I’m going to ask you an overused question, only hopefully in a less tired context. It’s a question you were asked at a family gathering when you were four feet tall. One of your great aunts asked it because she had no idea what to talk to a 10-year-old about.
I ask it to the entire community, collectively. Lincoln County, what do you want to be when you grow up?
In many ways, we have a community that is completely grown up, centered in a family-first lifestyle. It is full of folks who have their priorities straight and know what life is really about. But in terms of our economy, infrastructure, architecture, and population, we’re just pups.
That may change soon. A major growth spurt is a serious possibility, according to the Master Plan for Lincoln County, Nevada, which was put together by county and town officials a few years back. “A current population of roughly 4400 residents could swell to over 200,000 people within 20 years,” the document states. Of course, this estimate was given just before the nation spun into a deep recession, Nevada being one of the hardest hit areas. But as the economy continues to stabilize and starts growing again, don’t be surprised if those growth pressures return to our area.
It puts us in a rare situation with a major opportunity to show how a community should grow up. If we do it right, we can allow more of our young people to return home and raise their families in this peaceful, rural setting. If we do it wrong, this peaceful, rural setting may be blindsided by out-of-control growth.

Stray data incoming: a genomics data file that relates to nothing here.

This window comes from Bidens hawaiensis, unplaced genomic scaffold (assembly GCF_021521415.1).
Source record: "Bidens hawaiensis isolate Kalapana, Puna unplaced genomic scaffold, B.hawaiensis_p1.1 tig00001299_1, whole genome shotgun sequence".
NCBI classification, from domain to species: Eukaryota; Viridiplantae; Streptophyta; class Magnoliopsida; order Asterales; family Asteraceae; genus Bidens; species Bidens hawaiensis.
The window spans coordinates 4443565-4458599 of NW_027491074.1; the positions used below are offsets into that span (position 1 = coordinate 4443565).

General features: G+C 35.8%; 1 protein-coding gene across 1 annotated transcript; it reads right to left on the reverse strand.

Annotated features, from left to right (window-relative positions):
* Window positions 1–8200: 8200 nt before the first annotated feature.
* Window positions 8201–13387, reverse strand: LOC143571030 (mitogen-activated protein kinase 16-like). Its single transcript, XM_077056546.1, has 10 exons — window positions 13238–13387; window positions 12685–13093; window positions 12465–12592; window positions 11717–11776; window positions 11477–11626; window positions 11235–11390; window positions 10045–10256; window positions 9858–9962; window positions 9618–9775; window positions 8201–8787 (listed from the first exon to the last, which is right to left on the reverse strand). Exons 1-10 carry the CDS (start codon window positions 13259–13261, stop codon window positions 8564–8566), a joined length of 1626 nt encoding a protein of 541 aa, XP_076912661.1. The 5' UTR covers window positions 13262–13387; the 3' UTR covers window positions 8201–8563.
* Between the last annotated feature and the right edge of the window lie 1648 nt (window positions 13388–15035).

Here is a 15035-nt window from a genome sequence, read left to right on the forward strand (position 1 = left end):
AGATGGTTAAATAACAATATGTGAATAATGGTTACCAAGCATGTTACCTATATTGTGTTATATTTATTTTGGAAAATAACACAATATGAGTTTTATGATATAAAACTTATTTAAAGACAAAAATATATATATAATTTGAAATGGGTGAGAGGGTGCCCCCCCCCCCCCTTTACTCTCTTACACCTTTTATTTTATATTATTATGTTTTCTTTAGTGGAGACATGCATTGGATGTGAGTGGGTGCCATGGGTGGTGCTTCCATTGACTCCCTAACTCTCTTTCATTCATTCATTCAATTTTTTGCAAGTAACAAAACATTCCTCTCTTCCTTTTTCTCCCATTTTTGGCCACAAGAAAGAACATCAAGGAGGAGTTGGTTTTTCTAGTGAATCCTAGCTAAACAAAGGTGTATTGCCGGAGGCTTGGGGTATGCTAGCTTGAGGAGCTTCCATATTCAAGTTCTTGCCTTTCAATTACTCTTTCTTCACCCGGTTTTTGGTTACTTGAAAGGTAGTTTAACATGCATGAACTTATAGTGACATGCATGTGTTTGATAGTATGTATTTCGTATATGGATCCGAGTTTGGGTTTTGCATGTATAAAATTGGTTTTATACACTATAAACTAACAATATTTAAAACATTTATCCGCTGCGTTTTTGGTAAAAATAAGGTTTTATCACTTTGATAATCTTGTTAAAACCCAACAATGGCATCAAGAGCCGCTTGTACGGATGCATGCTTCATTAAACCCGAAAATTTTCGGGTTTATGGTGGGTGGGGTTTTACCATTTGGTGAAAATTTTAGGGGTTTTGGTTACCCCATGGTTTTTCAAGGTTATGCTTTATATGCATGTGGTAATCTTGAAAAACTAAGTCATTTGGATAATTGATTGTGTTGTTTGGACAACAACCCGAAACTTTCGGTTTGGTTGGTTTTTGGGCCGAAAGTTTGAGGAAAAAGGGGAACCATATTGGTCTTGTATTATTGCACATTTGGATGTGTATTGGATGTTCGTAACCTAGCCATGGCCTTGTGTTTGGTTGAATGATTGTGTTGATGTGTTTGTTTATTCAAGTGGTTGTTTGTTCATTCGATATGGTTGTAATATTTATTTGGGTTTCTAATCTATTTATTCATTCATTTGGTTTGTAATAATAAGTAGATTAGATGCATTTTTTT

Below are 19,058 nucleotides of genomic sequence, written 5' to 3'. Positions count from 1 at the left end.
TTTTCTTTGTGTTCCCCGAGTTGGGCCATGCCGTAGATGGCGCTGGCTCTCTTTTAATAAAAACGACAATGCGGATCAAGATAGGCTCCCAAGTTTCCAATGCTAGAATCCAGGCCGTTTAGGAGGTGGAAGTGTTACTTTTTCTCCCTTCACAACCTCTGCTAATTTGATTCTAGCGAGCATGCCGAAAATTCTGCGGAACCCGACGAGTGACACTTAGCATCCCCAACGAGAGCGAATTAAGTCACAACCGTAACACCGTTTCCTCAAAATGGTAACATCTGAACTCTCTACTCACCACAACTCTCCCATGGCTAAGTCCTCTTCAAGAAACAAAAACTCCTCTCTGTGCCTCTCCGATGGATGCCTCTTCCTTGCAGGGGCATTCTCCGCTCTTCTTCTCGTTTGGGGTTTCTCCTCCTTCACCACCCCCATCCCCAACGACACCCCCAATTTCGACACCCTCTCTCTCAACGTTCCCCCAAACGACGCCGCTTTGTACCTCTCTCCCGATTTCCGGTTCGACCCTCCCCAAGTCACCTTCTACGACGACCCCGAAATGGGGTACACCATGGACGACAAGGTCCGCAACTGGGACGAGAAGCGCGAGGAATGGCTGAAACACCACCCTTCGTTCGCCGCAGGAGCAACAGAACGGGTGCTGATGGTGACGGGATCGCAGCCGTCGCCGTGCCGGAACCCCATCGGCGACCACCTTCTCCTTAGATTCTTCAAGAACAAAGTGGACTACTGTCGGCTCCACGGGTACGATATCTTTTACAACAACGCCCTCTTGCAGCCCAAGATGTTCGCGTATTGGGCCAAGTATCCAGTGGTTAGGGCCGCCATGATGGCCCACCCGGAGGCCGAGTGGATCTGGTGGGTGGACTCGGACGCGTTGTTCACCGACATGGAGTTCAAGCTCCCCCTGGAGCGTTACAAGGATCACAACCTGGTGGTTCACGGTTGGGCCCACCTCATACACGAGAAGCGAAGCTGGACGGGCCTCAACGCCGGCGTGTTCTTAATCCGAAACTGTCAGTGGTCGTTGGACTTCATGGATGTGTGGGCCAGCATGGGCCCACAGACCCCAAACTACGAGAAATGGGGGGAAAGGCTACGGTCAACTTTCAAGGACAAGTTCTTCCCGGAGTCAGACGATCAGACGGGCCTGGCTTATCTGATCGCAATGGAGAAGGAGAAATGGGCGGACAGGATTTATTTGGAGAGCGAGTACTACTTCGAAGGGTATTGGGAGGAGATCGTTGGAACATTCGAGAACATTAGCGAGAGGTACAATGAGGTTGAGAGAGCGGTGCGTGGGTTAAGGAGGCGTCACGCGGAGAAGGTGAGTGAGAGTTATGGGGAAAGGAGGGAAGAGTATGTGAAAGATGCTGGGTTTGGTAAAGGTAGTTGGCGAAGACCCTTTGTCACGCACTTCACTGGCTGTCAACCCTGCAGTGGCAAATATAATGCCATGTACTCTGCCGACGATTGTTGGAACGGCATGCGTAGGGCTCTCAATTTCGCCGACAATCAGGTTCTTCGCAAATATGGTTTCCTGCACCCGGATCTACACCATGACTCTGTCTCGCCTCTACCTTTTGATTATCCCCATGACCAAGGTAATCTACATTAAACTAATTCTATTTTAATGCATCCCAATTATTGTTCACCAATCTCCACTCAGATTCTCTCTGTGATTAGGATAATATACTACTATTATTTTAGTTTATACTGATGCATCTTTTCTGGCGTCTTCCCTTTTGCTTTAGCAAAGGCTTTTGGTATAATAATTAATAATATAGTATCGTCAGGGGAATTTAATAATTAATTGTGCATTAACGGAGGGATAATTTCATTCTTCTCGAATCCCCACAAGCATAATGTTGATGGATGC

Neighboring communities provide us with many examples of the latter, with Las Vegas, of course, being the leader of the pack. Growth spread like a tidal wave over that vast valley. And most were more than happy to let Vegas’ tourist-dependent, immature economy churn until it had heat stroke. Opportunists came to the city in droves, like carp swarming a crumb on Lake Mead, to earn their quick fortunes. The result: bland architecture, walled communities with cookie-cutter homes, an inadequate transportation system, overcrowded schools, and now an economy that recessed deeper and will be slower coming back than the nation overall.
Mesquite seems to be following a similar path. The nice, quiet town my grandparents knew in the 50s has given way to casino hotels, golf resorts, and a slew of quickly built homes, one looking similar to the next.
And St. George provides the perfect contrast of careful compared to quick development. The old part of town, designed by pioneers, remains peaceful, with wide streets and modest, but well-kept homes. Whereas a ride down South River Road or a trip to neighboring Washington’s big-box shopping areas makes most folks want to yank their hair out.
I don’t mean to belittle other communities and acknowledge that there are cool features and wonderful people in each of those towns. But I bet even many who call those places home would agree that they could have grown up a little more wisely.
How do we avoid their mistakes? I applaud our officials for putting a plan in place now, and their plan in many respects is spot on in trying to preserve this rural environment while still allowing for smart growth. One way the plan does this is by calling for commercial and industrial development along the county’s highway and railroad corridors while specifically speaking against such development on agricultural lands.